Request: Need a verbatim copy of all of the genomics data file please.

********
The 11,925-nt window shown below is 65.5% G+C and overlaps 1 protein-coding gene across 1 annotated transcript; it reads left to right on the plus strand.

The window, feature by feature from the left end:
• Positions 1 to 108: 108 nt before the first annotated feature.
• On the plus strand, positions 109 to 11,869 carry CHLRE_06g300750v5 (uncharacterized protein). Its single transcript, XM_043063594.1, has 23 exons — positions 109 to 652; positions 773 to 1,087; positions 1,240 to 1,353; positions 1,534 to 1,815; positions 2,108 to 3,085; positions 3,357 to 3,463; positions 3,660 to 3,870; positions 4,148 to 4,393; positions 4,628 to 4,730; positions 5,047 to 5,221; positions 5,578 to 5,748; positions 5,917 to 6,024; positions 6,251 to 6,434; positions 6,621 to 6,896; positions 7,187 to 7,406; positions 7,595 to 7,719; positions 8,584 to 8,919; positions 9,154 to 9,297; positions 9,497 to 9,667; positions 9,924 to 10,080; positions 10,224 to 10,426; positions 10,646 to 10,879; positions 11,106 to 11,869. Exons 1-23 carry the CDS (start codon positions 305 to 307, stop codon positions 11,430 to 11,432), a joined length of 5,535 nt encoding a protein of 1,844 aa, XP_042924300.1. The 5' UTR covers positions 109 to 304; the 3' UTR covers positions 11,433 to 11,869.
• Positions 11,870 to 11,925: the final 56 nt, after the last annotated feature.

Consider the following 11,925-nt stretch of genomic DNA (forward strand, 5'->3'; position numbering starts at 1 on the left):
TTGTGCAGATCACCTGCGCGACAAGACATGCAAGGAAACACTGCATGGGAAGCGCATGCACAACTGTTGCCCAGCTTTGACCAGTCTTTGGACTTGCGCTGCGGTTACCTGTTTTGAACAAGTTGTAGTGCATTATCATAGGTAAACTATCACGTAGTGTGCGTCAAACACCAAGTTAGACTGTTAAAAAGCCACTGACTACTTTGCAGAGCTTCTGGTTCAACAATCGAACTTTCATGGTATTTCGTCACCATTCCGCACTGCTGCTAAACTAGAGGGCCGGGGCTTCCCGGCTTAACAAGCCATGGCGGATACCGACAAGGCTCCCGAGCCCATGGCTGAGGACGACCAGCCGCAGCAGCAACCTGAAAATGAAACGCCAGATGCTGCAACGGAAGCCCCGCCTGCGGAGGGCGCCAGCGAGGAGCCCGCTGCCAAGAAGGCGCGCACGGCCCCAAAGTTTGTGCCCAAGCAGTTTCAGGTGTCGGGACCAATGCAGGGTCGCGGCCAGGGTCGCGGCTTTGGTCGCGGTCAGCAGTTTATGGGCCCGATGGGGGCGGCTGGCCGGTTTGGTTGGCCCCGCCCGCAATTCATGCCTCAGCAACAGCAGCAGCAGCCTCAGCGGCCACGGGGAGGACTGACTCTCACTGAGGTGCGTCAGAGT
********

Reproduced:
The 11,925-nt window shown below is 65.5% G+C and overlaps 1 protein-coding gene across 1 annotated transcript; it reads left to right on the plus strand.

The window, feature by feature from the left end:
• Positions 1 to 108: 108 nt before the first annotated feature.
• On the plus strand, positions 109 to 11,869 carry CHLRE_06g300750v5 (uncharacterized protein). Its single transcript, XM_043063594.1, has 23 exons — positions 109 to 652; positions 773 to 1,087; positions 1,240 to 1,353; positions 1,534 to 1,815; positions 2,108 to 3,085; positions 3,357 to 3,463; positions 3,660 to 3,870; positions 4,148 to 4,393; positions 4,628 to 4,730; positions 5,047 to 5,221; positions 5,578 to 5,748; positions 5,917 to 6,024; positions 6,251 to 6,434; positions 6,621 to 6,896; positions 7,187 to 7,406; positions 7,595 to 7,719; positions 8,584 to 8,919; positions 9,154 to 9,297; positions 9,497 to 9,667; positions 9,924 to 10,080; positions 10,224 to 10,426; positions 10,646 to 10,879; positions 11,106 to 11,869. Exons 1-23 carry the CDS (start codon positions 305 to 307, stop codon positions 11,430 to 11,432), a joined length of 5,535 nt encoding a protein of 1,844 aa, XP_042924300.1. The 5' UTR covers positions 109 to 304; the 3' UTR covers positions 11,433 to 11,869.
• Positions 11,870 to 11,925: the final 56 nt, after the last annotated feature.

Consider the following 11,925-nt stretch of genomic DNA (forward strand, 5'->3'; position numbering starts at 1 on the left):
TTGTGCAGATCACCTGCGCGACAAGACATGCAAGGAAACACTGCATGGGAAGCGCATGCACAACTGTTGCCCAGCTTTGACCAGTCTTTGGACTTGCGCTGCGGTTACCTGTTTTGAACAAGTTGTAGTGCATTATCATAGGTAAACTATCACGTAGTGTGCGTCAAACACCAAGTTAGACTGTTAAAAAGCCACTGACTACTTTGCAGAGCTTCTGGTTCAACAATCGAACTTTCATGGTATTTCGTCACCATTCCGCACTGCTGCTAAACTAGAGGGCCGGGGCTTCCCGGCTTAACAAGCCATGGCGGATACCGACAAGGCTCCCGAGCCCATGGCTGAGGACGACCAGCCGCAGCAGCAACCTGAAAATGAAACGCCAGATGCTGCAACGGAAGCCCCGCCTGCGGAGGGCGCCAGCGAGGAGCCCGCTGCCAAGAAGGCGCGCACGGCCCCAAAGTTTGTGCCCAAGCAGTTTCAGGTGTCGGGACCAATGCAGGGTCGCGGCCAGGGTCGCGGCTTTGGTCGCGGTCAGCAGTTTATGGGCCCGATGGGGGCGGCTGGCCGGTTTGGTTGGCCCCGCCCGCAATTCATGCCTCAGCAACAGCAGCAGCAGCCTCAGCGGCCACGGGGAGGACTGACTCTCACTGAGGTGCGTCAGAGT